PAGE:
After fighting cancer since December, Diane Lewis, UC Berkeley School of Public Health alumna and UC Santa Cruz professor of anthropology emerita, died August 13 in her home surrounded by her daughter Raven Chaney and her grandchildren Kevin and Rosalie Chisolm.
Professor Lewis was born and raised in Los Angeles where she attended Manual Arts High School. After completing her B.A. and M.A. at UCLA, she obtained her Ph.D. in anthropology from Cornell University in Ithaca, N.Y., in 1962. While at Cornell, she did field work in Malaysia, and later published on Negeri Sembilan Malays’ rules for agrarian change, and fieldwork as ideology in anthropology.
UC Santa Cruz appointed Lewis as a professor of anthropology in 1974 after she had served as a member of San Francisco State’s faculty since 1962. While teaching at UCSC, Lewis completed a masters of public health in epidemiology at UC Berkeley in 1987 and was immediately awarded a University of California two-year grant by the University Task Force on AIDS Research. Professor Lewis was a pre-eminent activist scholar on black women’s response to inequality, the black family, back and white women prisoners, and black women’s health.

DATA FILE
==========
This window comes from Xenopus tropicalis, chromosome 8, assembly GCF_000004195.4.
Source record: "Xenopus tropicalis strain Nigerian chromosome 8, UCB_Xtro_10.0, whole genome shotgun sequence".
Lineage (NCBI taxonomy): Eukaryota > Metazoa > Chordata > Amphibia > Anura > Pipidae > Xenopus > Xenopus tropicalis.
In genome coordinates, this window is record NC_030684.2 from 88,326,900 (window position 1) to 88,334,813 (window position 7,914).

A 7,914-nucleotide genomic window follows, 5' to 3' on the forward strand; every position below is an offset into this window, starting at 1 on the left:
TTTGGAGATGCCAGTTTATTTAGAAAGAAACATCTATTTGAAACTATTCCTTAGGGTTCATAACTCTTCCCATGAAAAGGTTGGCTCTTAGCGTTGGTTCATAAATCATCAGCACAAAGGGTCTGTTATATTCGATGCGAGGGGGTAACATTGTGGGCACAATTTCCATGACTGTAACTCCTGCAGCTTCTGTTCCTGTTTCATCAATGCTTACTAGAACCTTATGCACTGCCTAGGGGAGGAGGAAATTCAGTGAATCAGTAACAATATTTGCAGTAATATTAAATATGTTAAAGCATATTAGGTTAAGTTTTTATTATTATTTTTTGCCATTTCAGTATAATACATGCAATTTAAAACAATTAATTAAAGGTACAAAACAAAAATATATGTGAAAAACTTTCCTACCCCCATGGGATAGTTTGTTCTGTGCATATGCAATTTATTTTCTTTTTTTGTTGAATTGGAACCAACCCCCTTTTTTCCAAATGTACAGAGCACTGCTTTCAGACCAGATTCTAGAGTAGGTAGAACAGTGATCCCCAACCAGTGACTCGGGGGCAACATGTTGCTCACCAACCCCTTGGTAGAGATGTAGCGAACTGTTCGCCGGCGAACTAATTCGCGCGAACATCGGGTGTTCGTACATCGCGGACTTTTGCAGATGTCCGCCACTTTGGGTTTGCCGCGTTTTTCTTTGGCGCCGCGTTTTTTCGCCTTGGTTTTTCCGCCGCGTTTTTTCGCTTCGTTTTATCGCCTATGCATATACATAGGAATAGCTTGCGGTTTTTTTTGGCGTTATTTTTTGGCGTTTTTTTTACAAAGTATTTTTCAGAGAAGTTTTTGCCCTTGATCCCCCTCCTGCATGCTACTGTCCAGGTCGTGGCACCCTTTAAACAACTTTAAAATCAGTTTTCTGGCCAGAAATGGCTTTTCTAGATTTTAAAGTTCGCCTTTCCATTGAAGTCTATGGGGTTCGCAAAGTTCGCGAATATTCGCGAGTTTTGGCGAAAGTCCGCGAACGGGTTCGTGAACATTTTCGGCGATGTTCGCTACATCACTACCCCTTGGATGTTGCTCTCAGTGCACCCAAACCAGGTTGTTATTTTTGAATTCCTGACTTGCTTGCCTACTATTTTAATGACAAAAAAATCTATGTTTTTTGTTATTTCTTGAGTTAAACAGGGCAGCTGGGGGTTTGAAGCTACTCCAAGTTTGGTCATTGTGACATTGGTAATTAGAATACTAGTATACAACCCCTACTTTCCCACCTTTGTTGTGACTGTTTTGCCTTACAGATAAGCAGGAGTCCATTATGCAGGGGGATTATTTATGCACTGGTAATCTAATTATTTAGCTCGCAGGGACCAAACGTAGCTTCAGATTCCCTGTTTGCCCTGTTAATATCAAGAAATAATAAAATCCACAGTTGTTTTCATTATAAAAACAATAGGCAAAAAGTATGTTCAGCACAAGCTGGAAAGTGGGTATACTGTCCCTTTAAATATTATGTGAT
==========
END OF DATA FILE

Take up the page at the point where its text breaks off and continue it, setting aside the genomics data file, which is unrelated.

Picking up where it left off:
After retiring from UCSC in 1993, Lewis worked as a volunteer tutor with Santa Cruz’s Literacy Center for three years, tutoring English as a Second Language students. She was also a Court Appointed Special Advocate (CASA) for a year and a half. Lewis helped organize the Santa Cruz — Guama, Santiago, Cuba, Sister City relationship and co-led a delegation of bilingual teachers to a conference in Cuba in 2004. In 2015, she was a member of the Women’s International League for Peace and Freedom, the Society for Applied Anthropology, and the Retired Public Employees’ Association. Lewis loved gardening and speaking Spanish.
She is survived by her daughter Raven Chaney, her grandchildren Kevin, Rosalie, and Corey Chisolm, her sister Candace Luster, brother George Lewis, niece Christian Havens and grandnephew Jared Perry.